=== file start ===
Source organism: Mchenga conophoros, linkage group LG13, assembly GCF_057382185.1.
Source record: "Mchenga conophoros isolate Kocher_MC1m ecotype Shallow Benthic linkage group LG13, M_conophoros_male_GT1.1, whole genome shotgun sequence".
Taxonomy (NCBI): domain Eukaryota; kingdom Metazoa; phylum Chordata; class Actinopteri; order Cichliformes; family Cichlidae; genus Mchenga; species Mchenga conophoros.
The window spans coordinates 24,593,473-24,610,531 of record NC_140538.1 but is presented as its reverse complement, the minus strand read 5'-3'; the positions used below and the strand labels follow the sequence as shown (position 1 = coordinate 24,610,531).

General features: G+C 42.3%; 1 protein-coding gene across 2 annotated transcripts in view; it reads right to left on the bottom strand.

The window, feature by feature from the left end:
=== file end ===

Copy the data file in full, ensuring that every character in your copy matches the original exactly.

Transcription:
Source organism: Mchenga conophoros, linkage group LG13, assembly GCF_057382185.1.
Source record: "Mchenga conophoros isolate Kocher_MC1m ecotype Shallow Benthic linkage group LG13, M_conophoros_male_GT1.1, whole genome shotgun sequence".
Taxonomy (NCBI): domain Eukaryota; kingdom Metazoa; phylum Chordata; class Actinopteri; order Cichliformes; family Cichlidae; genus Mchenga; species Mchenga conophoros.
The window spans coordinates 24,593,473-24,610,531 of record NC_140538.1 but is presented as its reverse complement, the minus strand read 5'-3'; the positions used below and the strand labels follow the sequence as shown (position 1 = coordinate 24,610,531).

General features: G+C 42.3%; 1 protein-coding gene across 2 annotated transcripts in view; it reads right to left on the bottom strand.

The window, feature by feature from the left end: